Since last writing in regards to the progress on my Gold Award project, I have been in contact with several organizations in an effort to increase the sustainability of my Gold Award. My Gold Award focused on business education in Haiti and was a three-day business workshop for an 8th grade class on the western coast of Haiti. During the workshop the 15 students learned the five fundamental aspects of business through the design and production of a “little business.” The fundamentals that were focused on include: a business plan, loan, product design, advertising, and profit. After conducting this workshop in late May of this year, I have been in contact with 10 people who are connected with Haitian schools in hopes of extending the impact of my curriculum to multiple Haitian schools. I hope to either train people currently in Haiti or return to Haiti in the future to continue the use and development of the “Ti Biznis” program.
Attention all 8th grade Cadettes, Seniors, Ambassadors, troop leaders, and parents on the Western Slope and Mountain Communities! If you (or your girl) is thinking about going for her Gold Award, don’t miss out on training in Rifle on Wednesday, August 2, 2017 from 6 – 9 p.m. at the Rifle Public Library.
This is a free training. The Girl Scout Gold Award is the highest achievement in Girl Scouts. In this training, girls will learn the requirements, council procedures, and tips for making her Gold Award experience successful and rewarding.
Gold Award training is mandatory for any girl interested in pursuing her Gold Award. Troop leaders, co-leaders, and parents are encouraged to attend. If interested in attending please email firstname.lastname@example.org by Monday, July 31.
Through Girl Scouts, girls learn a plethora of skills including the encouragement to reach higher. My name is Lilli and I am no exception to the adoption of these skills as through Girl Scouts I was able to accomplish an honor I never sought possible.
Last year, I connected with the Haitian school of St. Paul’s and in doing so I began to learn about the education climate in Haiti. Haitian education rates are among the lowest in the western hemisphere with a literacy rate of 61% compared to America’s 86%. 88% of eligible Haitian students are enrolled in primary school while 20% are enrolled in secondary school. The Haitian government provides very little funds for public schools, with only 10% of the government’s budget spent on public schools. 21.5% of the population, age 5+, receive a secondary education, and 1% receive a university level education. 33% of children (ages 6-12) do not attend school. In acknowledgment of these statistics, and with an interest in business, I wanted to provide an extension to the 8th grade curriculum at the Haitian School of St. Paul’s by incorporating a business component into their education.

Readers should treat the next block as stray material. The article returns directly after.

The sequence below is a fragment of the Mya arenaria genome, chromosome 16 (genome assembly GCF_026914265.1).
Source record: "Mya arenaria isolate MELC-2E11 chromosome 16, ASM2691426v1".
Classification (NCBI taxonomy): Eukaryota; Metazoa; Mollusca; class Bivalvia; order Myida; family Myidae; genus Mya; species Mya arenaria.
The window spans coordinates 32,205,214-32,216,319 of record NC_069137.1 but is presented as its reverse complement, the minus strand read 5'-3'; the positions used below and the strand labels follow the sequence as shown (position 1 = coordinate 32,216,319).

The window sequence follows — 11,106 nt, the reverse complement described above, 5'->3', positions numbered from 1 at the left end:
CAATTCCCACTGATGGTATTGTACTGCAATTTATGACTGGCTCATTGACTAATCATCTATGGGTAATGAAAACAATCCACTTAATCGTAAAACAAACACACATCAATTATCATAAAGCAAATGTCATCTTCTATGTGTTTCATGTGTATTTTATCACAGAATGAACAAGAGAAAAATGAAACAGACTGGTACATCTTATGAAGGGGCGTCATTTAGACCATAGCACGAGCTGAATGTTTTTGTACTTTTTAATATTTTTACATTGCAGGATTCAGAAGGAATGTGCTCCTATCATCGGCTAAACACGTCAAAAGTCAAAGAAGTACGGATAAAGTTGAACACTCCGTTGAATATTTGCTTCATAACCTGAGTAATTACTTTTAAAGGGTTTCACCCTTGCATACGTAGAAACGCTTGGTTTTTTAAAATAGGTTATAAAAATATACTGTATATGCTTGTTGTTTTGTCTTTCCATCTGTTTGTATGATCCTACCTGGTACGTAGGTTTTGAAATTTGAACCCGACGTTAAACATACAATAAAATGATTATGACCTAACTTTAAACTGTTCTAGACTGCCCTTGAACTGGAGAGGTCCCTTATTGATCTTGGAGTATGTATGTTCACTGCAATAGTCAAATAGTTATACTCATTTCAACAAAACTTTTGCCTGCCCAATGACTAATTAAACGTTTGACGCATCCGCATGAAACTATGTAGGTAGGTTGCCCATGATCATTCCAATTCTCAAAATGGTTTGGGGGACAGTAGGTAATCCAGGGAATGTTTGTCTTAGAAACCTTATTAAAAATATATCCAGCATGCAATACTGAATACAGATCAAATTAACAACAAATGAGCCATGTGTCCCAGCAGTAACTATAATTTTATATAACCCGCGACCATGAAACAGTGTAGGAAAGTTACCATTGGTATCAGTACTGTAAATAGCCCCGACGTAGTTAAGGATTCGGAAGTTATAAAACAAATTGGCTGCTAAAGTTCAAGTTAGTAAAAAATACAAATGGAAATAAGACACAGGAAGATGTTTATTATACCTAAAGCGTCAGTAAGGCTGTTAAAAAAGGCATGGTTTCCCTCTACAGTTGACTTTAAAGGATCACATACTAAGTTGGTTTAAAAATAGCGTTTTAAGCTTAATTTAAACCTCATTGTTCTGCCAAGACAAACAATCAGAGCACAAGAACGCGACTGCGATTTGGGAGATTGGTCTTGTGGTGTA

This past month, I partnered with the Colorado Haiti Project and from May 29-31, 2017 I conducted a three day business workshop for the 8th grade class of St. Paul’s Episcopal School in Petit Trou de Nippes, Haiti. During the workshop the ten students learned the five fundamentals of business: how to create a business plan, what loans are, how to design a product, how to advertise it, and ultimately how to earn a profit. Through the workshop, the students learned about the concept of supply and demand, economic competition, etc. There were five product options in which the students were able to choose from; dominos, checkers, sak through, friendship bracelets, and a home garden bed. Students were able to work in groups of two, or individually. In an effort to manage the competition, no more than three groups, or people, were able to make a product. The students began by choosing a product and proceeding to fill out a business plan and create advertisements. The following day the students took out loans from the “Monopoly Bank” and then proceed to the wholesale store in which they purchased the necessary materials to make their product(s). For the duration of the second day, students sewed, painted, colored, and braided their products. On the final day, the students finished their products and a moc-market was held in which the administration of St. Pau’ls and I purchased the students product with Monopoly money. Following the market, the students payed back half of their loan and then were able to purchase the leftover materials from the wholesale store.